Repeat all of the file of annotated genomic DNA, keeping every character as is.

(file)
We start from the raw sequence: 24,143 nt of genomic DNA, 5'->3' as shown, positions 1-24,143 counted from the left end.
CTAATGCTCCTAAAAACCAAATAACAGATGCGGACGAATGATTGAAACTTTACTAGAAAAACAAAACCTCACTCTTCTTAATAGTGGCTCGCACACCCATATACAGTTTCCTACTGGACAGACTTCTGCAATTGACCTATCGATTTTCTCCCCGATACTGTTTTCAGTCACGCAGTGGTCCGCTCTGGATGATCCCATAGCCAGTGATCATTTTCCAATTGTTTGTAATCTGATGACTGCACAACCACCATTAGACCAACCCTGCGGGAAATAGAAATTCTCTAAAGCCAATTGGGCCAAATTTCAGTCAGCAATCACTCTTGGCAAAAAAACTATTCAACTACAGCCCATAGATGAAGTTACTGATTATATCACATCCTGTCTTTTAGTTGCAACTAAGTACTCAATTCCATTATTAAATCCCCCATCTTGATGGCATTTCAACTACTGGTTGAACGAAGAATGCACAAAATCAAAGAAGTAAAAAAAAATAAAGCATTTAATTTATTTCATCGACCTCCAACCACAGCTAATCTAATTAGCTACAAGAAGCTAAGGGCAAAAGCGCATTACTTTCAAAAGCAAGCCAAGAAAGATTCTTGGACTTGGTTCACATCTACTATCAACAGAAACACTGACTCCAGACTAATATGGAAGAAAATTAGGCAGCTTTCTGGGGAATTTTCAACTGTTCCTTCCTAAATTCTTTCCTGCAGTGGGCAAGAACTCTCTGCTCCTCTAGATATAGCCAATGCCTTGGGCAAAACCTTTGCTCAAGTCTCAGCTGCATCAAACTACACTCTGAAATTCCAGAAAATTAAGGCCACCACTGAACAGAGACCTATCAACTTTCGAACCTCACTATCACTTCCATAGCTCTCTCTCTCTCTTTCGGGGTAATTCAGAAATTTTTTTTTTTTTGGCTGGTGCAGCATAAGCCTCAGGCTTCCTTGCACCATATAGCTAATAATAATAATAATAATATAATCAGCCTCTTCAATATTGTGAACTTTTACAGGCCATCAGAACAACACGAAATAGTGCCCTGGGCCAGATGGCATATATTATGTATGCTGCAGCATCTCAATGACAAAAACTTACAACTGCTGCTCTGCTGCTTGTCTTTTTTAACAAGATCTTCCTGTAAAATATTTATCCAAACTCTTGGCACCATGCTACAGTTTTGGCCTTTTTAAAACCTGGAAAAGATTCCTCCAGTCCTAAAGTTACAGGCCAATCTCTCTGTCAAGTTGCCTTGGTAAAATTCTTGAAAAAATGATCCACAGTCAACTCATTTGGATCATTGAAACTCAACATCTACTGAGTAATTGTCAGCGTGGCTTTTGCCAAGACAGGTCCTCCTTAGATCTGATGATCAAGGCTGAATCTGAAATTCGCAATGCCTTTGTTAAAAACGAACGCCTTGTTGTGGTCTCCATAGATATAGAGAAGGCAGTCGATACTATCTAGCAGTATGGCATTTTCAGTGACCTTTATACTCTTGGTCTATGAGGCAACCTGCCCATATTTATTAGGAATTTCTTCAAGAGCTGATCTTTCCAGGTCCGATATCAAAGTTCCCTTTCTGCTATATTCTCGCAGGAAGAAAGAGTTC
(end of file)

We start from the raw sequence: 24,143 nt of genomic DNA, 5'->3' as shown, positions 1-24,143 counted from the left end.
CTAATGCTCCTAAAAACCAAATAACAGATGCGGACGAATGATTGAAACTTTACTAGAAAAACAAAACCTCACTCTTCTTAATAGTGGCTCGCACACCCATATACAGTTTCCTACTGGACAGACTTCTGCAATTGACCTATCGATTTTCTCCCCGATACTGTTTTCAGTCACGCAGTGGTCCGCTCTGGATGATCCCATAGCCAGTGATCATTTTCCAATTGTTTGTAATCTGATGACTGCACAACCACCATTAGACCAACCCTGCGGGAAATAGAAATTCTCTAAAGCCAATTGGGCCAAATTTCAGTCAGCAATCACTCTTGGCAAAAAAACTATTCAACTACAGCCCATAGATGAAGTTACTGATTATATCACATCCTGTCTTTTAGTTGCAACTAAGTACTCAATTCCATTATTAAATCCCCCATCTTGATGGCATTTCAACTACTGGTTGAACGAAGAATGCACAAAATCAAAGAAGTAAAAAAAAATAAAGCATTTAATTTATTTCATCGACCTCCAACCACAGCTAATCTAATTAGCTACAAGAAGCTAAGGGCAAAAGCGCATTACTTTCAAAAGCAAGCCAAGAAAGATTCTTGGACTTGGTTCACATCTACTATCAACAGAAACACTGACTCCAGACTAATATGGAAGAAAATTAGGCAGCTTTCTGGGGAATTTTCAACTGTTCCTTCCTAAATTCTTTCCTGCAGTGGGCAAGAACTCTCTGCTCCTCTAGATATAGCCAATGCCTTGGGCAAAACCTTTGCTCAAGTCTCAGCTGCATCAAACTACACTCTGAAATTCCAGAAAATTAAGGCCACCACTGAACAGAGACCTATCAACTTTCGAACCTCACTATCACTTCCATAGCTCTCTCTCTCTCTTTCGGGGTAATTCAGAAATTTTTTTTTTTTTGGCTGGTGCAGCATAAGCCTCAGGCTTCCTTGCACCATATAGCTAATAATAATAATAATAATATAATCAGCCTCTTCAATATTGTGAACTTTTACAGGCCATCAGAACAACACGAAATAGTGCCCTGGGCCAGATGGCATATATTATGTATGCTGCAGCATCTCAATGACAAAAACTTACAACTGCTGCTCTGCTGCTTGTCTTTTTTAACAAGATCTTCCTGTAAAATATTTATCCAAACTCTTGGCACCATGCTACAGTTTTGGCCTTTTTAAAACCTGGAAAAGATTCCTCCAGTCCTAAAGTTACAGGCCAATCTCTCTGTCAAGTTGCCTTGGTAAAATTCTTGAAAAAATGATCCACAGTCAACTCATTTGGATCATTGAAACTCAACATCTACTGAGTAATTGTCAGCGTGGCTTTTGCCAAGACAGGTCCTCCTTAGATCTGATGATCAAGGCTGAATCTGAAATTCGCAATGCCTTTGTTAAAAACGAACGCCTTGTTGTGGTCTCCATAGATATAGAGAAGGCAGTCGATACTATCTAGCAGTATGGCATTTTCAGTGACCTTTATACTCTTGGTCTATGAGGCAACCTGCCCATATTTATTAGGAATTTCTTCAAGAGCTGATCTTTCCAGGTCCGATATCAAAGTTCCCTTTCTGCTATATTCTCGCAGGAAGAAAGAGTTC